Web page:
Southeast Asia — Leicester researcher,Dr Susan Page as been awarded 458,000 Euros funding from the European Commissionto lead a project investigating ‘Carbon-Climate-Human Relationships of TropicalPeatlands’.
Dr Page, from the Department of Geographywill lead ‘CARBOPEAT’, an international project involving partners fromIndonesia, Malaysia, Vietnam, Holland, Finland and the UK.
She said: “These peatlands are carbon-dense ecosystems that are extremelyvulnerable to destabilisation through human and climate induced changes.
“Located mainly in Southeast Asia, they store 50-70 billion tonnes ofcarbon (3% global soil carbon) but poor land management practices and fire,mainly associated with plantation development and logging, are releasing some ofthis carbon and contributing to greenhouse gas emissions.
“The CARBOPEAT project will identify key issues and critical gaps in ourunderstanding of tropical peatland carbon dynamics, analyse implications forpolicy, and formulate guidelines for optimizing the tropical peat carbon storethat can be understood readily by policy makers and decision takers in bothEuropean and Southeast Asian countries.
“It is anticipated that the project will contribute to future UNFCCC (UNFramework Convention on Climate Change) discussions on reducing global carbonemissions.”
At a kick-off meeting of the project partners held in the University ofLeicester, Dr Page said: “I have been involved in several research projectsinvestigating the ecology of tropical peat swamps, but with the CARBOPEATproject we now have the opportunity to present our findings to a wider audience.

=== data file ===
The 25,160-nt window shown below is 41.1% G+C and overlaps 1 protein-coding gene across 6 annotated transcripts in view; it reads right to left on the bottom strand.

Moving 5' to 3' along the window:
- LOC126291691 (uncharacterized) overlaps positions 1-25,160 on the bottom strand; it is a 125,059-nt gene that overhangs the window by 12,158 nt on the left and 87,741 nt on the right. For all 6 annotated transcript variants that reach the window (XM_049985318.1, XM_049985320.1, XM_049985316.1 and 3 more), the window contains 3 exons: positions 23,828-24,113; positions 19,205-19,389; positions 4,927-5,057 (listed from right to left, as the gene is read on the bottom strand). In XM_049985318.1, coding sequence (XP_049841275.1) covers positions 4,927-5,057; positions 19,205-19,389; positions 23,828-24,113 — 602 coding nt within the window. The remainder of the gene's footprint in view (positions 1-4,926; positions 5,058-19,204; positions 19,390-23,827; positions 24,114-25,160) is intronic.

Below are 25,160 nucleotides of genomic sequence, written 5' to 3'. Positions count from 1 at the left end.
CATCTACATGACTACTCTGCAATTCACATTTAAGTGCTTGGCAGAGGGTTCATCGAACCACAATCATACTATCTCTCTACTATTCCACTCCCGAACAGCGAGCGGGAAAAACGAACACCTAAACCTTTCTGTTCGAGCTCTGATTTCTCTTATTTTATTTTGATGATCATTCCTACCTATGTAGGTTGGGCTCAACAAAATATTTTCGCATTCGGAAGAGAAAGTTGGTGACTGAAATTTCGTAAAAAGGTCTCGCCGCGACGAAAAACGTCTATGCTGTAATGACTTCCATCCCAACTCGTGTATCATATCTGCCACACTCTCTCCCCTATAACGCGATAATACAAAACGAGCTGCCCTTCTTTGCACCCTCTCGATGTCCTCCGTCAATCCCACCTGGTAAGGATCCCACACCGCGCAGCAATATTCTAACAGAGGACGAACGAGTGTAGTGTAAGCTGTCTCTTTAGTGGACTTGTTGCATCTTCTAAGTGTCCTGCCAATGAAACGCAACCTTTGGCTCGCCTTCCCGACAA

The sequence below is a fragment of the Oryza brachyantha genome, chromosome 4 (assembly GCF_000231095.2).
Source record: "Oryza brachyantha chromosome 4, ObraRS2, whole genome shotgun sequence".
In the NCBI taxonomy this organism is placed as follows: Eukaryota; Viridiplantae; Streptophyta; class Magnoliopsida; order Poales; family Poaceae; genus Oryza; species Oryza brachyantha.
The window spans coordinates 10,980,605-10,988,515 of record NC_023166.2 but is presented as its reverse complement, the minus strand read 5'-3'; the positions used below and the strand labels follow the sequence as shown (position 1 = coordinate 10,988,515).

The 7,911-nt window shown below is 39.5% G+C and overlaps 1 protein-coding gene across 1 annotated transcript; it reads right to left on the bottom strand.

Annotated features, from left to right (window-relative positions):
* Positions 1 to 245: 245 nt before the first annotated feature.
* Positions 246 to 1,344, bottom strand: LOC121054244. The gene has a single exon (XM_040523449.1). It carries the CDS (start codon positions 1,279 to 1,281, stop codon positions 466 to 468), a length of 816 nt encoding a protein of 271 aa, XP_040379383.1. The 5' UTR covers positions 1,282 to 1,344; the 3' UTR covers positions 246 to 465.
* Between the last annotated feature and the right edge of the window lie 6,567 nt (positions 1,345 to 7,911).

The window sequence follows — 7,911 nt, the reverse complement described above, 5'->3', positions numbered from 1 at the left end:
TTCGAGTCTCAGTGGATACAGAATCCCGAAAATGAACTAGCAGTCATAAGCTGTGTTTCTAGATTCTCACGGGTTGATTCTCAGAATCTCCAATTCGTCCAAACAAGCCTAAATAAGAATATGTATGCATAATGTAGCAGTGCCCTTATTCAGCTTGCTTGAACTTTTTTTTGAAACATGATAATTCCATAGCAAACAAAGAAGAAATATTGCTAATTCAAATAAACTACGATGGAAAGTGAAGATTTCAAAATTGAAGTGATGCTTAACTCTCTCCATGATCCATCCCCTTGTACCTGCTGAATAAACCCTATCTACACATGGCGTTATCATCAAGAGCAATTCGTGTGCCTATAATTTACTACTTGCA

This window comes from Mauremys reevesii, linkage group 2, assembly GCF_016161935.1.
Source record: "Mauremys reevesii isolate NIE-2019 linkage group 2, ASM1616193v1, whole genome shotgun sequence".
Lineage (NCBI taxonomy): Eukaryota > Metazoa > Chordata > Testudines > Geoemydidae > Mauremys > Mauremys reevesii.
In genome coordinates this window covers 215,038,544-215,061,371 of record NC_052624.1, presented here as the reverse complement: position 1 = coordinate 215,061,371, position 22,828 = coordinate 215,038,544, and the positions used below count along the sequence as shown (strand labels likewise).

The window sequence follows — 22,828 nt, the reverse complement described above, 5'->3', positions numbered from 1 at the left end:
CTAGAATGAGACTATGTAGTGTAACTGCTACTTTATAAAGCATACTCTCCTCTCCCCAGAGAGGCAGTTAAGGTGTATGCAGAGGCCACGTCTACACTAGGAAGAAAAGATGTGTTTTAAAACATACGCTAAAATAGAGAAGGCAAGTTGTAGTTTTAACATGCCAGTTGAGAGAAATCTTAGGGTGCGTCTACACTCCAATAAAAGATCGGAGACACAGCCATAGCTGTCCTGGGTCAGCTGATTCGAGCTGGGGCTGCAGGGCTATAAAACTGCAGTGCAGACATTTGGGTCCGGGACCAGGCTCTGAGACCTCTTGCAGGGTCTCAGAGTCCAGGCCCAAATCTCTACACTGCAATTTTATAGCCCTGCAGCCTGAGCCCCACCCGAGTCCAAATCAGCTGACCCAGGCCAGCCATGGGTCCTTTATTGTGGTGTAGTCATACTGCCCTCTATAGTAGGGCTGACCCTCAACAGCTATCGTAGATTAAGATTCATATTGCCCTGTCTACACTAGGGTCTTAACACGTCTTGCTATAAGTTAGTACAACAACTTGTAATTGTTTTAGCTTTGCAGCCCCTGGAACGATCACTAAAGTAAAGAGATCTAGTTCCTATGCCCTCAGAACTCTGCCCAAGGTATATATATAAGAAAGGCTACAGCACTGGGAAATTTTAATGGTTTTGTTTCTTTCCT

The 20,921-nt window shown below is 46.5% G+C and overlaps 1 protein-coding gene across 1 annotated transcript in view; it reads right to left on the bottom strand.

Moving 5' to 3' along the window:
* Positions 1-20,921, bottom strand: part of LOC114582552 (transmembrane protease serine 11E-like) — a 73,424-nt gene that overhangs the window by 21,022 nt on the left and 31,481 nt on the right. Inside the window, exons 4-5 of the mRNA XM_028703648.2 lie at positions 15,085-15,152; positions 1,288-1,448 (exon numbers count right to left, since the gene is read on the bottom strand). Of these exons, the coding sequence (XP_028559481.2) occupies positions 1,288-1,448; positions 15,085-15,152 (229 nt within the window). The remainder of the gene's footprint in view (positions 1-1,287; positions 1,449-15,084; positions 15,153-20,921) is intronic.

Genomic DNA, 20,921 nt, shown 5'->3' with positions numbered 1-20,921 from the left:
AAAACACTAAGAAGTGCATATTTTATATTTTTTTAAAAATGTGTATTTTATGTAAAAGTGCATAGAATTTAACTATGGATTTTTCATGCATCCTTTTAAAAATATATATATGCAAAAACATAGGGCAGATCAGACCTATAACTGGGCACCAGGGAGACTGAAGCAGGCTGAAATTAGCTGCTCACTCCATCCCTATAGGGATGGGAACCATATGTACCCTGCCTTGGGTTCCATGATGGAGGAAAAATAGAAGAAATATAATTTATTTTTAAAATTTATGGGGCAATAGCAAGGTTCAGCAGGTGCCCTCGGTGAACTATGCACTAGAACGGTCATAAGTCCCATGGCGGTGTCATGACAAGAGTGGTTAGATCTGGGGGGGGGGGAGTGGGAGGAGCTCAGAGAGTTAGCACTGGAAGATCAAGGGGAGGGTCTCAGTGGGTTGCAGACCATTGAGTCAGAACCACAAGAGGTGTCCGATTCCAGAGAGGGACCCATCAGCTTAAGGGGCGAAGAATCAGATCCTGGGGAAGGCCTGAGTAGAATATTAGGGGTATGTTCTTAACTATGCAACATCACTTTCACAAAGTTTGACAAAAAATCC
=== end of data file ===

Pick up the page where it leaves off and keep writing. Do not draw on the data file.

“Tropical peatlands are a globally significant source of carbon emissionsto the atmosphere. Hopefully, through this project, we can promote urgentinternational action to enable Southeast Asian countries to conserve their peatresources better.”
Prof. Harri Vasander from the University of Helsinki, Finland agreed: “Nowis the time to utilise our research data to demonstrate how globally importanttropical peatland really is, especially in terms of its impact on the globalclimate. Over the last ten years many people have only been aware of thisecosystem when choking haze from peatland fires has engulfed Southeast Asia. We want to bring the value of tropical peatlands to the forefront of policymakers’ thinking, even after the peatland fires have died down.”
His colleague, Dr Jyrki Jauhiainen, also from the University of Helsinki, added:”The CARBOPEAT project can make an important contribution by informing landmanagers on the best ways to prevent further carbon losses”.
Colleagues from Malaysia, Indonesia and Vietnam will be organising several majorevents at which the profile of tropical peatlands will be raised.
Prof. Bostang Radjagukguk, a soil scientist from Universiti Gadjah Mada, inYogyakarta, Indonesia, is preparing for the first project congress, which willbe held at the end of August this year; “We have just received informationthat the congress may be attended by the Vice-President of Indonesia. Thisdemonstrates the high level of commitment that the Government of Indonesia ispaying to the environmental value of its natural resources, including peatlands.”